There’s a common misconception that freelancers are just like “temps,” professionals hired by companies for more short-term, low-value projects. It’s an outdated notion that freelancers only help with busywork and small jobs—things like data entry and filing—that don’t contribute to more mission-critical projects, while full-time employees spearhead new, large-scale projects.
The reality is quite the contrary: Companies are using freelancers for strategic, high-impact projects. These professionals are valuable assets to small businesses that need cutting-edge, in-demand skills to scale and get more done.
Freelancers are not in the minority anymore, either. As more businesses take a flexible approach to work, the freelance population has grown three times faster than the overall U.S. workforce since 2014. It’s predicted that in the next decade, they’ll make up a majority of the U.S. workforce that was previously dominated by traditional 9-to-5 employees.
Here’s a look at some of the ways freelancers are contributing value to high-profile projects.
Freelancers help small businesses meet higher demands while keeping overheads low
For small businesses, in particular, balancing low overheads with high-velocity production cycles can make it difficult to justify the cost and effort to hire full-time employees who have in-demand skills. During slower periods, the cost to keep full-time employees on board can be a drain on resources, particularly when you don’t need that expertise year-round. Freelancers can be an affordable alternative, offering elastic resources for those changing demands.
Businesses can quickly fill technical or in-demand job openings
To adopt the new technology and services businesses need to stay competitive and nimble, they’re increasingly turning to freelancers. Say a small business’s IT manager who handles everything from system administration and networking is working with business owners to devise a strategy for a more cost-effective cloud storage option. On top of day-to-day responsibilities, this IT manager would need to acquire training to work with this new complex cloud technology. Instead, the business hires a freelance specialist from Upwork to oversee the migration.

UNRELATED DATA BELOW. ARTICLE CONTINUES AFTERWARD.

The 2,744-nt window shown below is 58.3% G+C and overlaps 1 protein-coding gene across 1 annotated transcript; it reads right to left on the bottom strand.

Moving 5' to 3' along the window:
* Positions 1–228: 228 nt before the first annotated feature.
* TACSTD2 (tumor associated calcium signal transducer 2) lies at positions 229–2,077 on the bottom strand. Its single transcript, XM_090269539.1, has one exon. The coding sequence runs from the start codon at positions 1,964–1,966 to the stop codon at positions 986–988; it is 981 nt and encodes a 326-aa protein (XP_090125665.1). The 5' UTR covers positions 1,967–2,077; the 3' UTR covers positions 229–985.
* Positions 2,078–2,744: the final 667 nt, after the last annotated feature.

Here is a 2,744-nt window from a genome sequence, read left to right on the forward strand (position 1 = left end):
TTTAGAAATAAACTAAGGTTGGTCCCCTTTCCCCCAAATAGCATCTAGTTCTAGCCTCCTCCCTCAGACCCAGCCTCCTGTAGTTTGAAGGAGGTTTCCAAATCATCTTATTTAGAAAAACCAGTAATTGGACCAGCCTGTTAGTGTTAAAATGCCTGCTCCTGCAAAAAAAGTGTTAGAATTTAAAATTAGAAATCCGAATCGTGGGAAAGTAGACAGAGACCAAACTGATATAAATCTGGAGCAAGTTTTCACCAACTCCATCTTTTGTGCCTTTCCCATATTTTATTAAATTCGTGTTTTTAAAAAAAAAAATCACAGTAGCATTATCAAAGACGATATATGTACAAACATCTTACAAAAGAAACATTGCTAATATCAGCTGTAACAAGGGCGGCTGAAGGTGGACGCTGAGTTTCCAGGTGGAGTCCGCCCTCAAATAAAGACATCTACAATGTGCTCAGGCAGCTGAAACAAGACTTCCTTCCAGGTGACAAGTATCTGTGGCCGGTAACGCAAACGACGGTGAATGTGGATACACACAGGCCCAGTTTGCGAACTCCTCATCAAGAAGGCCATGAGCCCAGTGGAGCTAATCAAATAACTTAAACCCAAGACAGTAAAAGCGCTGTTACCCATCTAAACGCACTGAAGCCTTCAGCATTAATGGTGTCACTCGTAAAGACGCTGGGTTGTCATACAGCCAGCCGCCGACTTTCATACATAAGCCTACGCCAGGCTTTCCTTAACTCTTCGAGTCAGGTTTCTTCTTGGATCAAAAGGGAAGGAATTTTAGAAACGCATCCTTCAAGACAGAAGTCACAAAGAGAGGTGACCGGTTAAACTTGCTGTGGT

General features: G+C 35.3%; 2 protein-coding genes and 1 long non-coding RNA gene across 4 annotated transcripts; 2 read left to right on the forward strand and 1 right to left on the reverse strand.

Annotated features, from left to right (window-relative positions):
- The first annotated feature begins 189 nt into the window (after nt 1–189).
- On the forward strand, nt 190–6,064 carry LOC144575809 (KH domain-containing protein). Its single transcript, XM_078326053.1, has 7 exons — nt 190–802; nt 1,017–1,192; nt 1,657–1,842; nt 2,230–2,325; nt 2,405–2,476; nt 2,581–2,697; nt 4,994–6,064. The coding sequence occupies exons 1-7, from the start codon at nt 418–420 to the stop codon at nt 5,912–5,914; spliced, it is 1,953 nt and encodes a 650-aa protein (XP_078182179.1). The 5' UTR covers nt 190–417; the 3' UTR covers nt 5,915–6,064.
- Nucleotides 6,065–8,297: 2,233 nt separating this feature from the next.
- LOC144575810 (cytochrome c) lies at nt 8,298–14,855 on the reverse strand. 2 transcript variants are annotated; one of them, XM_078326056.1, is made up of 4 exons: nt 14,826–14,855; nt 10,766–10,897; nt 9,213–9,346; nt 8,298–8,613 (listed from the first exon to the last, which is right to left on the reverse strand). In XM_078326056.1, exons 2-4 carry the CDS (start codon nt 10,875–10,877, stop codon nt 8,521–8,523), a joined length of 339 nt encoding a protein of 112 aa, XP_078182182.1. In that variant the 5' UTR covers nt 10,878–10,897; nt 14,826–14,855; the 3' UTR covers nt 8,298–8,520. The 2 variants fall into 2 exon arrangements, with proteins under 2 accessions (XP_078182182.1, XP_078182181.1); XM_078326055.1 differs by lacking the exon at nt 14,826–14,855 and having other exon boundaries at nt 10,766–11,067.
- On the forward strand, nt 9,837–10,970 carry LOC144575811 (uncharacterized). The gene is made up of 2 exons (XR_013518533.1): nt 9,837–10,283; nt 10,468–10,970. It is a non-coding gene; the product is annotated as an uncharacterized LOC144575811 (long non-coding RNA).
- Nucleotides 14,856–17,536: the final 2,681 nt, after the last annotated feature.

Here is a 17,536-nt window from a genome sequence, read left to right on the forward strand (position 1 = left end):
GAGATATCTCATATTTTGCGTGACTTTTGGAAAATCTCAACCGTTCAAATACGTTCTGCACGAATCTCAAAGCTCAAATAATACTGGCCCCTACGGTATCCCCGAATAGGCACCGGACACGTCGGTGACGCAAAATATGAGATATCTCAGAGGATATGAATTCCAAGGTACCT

Freelancers can save the day with tight deadlines and last-minute personnel changes.
It’s not uncommon for individuals at small businesses to wear a few hats or handle things entire teams might manage in larger companies. Small businesses also put a premium on their time and have less flexibility when it comes to time-consuming HR processes. When a team member instrumental to a department leaves, it’s less likely there’s someone with enough bandwidth to absorb that employee’s work. A fast way to get the help they need without business coming to a grinding halt? Hiring skilled freelancers.
Say there’s an in-house designer at a regional manufacturer who updates the website, designs collateral sales material, creates signage and tradeshow materials, and pitches in with marketing. When the company needs a video to show off a new piece of welding equipment, the designer can help shoot the footage but doesn’t have the experience to edit it. Go to the full article.
Source:: Business 2 Community